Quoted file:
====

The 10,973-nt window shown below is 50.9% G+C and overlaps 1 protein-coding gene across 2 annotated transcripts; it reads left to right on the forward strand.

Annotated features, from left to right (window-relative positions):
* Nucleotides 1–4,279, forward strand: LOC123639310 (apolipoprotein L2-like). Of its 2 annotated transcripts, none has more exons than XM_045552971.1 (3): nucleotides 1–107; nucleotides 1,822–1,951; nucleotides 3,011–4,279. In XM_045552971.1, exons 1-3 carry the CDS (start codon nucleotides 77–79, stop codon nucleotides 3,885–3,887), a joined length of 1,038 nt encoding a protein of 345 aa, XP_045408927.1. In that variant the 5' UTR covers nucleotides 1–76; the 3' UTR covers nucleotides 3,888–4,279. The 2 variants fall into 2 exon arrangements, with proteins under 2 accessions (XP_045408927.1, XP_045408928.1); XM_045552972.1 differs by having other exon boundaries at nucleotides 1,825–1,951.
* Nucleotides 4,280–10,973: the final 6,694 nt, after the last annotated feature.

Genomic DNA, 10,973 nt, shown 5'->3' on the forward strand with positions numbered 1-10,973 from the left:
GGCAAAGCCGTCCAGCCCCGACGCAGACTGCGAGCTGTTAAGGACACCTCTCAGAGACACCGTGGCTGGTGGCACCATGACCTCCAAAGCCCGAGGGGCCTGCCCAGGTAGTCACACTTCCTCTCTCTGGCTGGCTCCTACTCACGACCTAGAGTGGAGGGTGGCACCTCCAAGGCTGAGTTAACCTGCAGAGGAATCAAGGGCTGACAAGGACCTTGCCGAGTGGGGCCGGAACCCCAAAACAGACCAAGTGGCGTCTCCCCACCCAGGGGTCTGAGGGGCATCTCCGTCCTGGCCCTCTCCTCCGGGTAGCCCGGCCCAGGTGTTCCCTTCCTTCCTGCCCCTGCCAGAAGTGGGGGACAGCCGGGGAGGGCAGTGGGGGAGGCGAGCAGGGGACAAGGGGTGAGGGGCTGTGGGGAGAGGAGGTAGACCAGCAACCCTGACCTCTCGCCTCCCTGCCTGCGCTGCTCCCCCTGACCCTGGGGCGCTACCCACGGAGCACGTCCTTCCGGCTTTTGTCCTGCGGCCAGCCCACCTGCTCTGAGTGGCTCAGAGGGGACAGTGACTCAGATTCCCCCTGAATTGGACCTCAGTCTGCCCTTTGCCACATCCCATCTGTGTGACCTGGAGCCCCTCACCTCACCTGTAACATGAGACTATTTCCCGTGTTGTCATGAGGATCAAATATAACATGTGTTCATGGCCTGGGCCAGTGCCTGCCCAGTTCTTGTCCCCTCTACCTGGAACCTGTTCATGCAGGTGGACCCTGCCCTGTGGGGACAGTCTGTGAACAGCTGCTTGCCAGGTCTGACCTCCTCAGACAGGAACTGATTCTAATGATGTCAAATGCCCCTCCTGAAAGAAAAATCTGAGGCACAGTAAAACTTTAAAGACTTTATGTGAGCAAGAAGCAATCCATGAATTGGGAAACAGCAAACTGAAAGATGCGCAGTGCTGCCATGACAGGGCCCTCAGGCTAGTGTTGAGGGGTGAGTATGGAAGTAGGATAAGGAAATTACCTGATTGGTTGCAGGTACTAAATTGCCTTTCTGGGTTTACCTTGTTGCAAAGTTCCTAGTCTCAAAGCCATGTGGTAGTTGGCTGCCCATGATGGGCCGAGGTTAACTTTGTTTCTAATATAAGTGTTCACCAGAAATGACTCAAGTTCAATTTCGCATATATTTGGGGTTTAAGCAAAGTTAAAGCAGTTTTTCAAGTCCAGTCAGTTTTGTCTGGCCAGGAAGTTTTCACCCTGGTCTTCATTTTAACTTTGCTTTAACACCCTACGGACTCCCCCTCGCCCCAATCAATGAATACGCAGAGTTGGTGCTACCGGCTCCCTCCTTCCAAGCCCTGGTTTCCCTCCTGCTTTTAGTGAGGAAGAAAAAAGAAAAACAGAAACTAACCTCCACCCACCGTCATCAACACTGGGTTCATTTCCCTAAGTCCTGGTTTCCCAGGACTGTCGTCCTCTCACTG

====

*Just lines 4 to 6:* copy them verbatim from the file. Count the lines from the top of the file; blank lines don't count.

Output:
* Nucleotides 4,280–10,973: the final 6,694 nt, after the last annotated feature.

Genomic DNA, 10,973 nt, shown 5'->3' on the forward strand with positions numbered 1-10,973 from the left:
GGCAAAGCCGTCCAGCCCCGACGCAGACTGCGAGCTGTTAAGGACACCTCTCAGAGACACCGTGGCTGGTGGCACCATGACCTCCAAAGCCCGAGGGGCCTGCCCAGGTAGTCACACTTCCTCTCTCTGGCTGGCTCCTACTCACGACCTAGAGTGGAGGGTGGCACCTCCAAGGCTGAGTTAACCTGCAGAGGAATCAAGGGCTGACAAGGACCTTGCCGAGTGGGGCCGGAACCCCAAAACAGACCAAGTGGCGTCTCCCCACCCAGGGGTCTGAGGGGCATCTCCGTCCTGGCCCTCTCCTCCGGGTAGCCCGGCCCAGGTGTTCCCTTCCTTCCTGCCCCTGCCAGAAGTGGGGGACAGCCGGGGAGGGCAGTGGGGGAGGCGAGCAGGGGACAAGGGGTGAGGGGCTGTGGGGAGAGGAGGTAGACCAGCAACCCTGACCTCTCGCCTCCCTGCCTGCGCTGCTCCCCCTGACCCTGGGGCGCTACCCACGGAGCACGTCCTTCCGGCTTTTGTCCTGCGGCCAGCCCACCTGCTCTGAGTGGCTCAGAGGGGACAGTGACTCAGATTCCCCCTGAATTGGACCTCAGTCTGCCCTTTGCCACATCCCATCTGTGTGACCTGGAGCCCCTCACCTCACCTGTAACATGAGACTATTTCCCGTGTTGTCATGAGGATCAAATATAACATGTGTTCATGGCCTGGGCCAGTGCCTGCCCAGTTCTTGTCCCCTCTACCTGGAACCTGTTCATGCAGGTGGACCCTGCCCTGTGGGGACAGTCTGTGAACAGCTGCTTGCCAGGTCTGACCTCCTCAGACAGGAACTGATTCTAATGATGTCAAATGCCCCTCCTGAAAGAAAAATCTGAGGCACAGTAAAACTTTAAAGACTTTATGTGAGCAAGAAGCAATCCATGAATTGGGAAACAGCAAACTGAAAGATGCGCAGTGCTGCCATGACAGGGCCCTCAGGCTAGTGTTGAGGGGTGAGTATGGAAGTAGGATAAGGAAATTACCTGATTGGTTGCAGGTACTAAATTGCCTTTCTGGGTTTACCTTGTTGCAAAGTTCCTAGTCTCAAAGCCATGTGGTAGTTGGCTGCCCATGATGGGCCGAGGTTAACTTTGTTTCTAATATAAGTGTTCACCAGAAATGACTCAAGTTCAATTTCGCATATATTTGGGGTTTAAGCAAAGTTAAAGCAGTTTTTCAAGTCCAGTCAGTTTTGTCTGGCCAGGAAGTTTTCACCCTGGTCTTCATTTTAACTTTGCTTTAACACCCTACGGACTCCCCCTCGCCCCAATCAATGAATACGCAGAGTTGGTGCTACCGGCTCCCTCCTTCCAAGCCCTGGTTTCCCTCCTGCTTTTAGTGAGGAAGAAAAAAGAAAAACAGAAACTAACCTCCACCCACCGTCATCAACACTGGGTTCATTTCCCTAAGTCCTGGTTTCCCAGGACTGTCGTCCTCTCACTG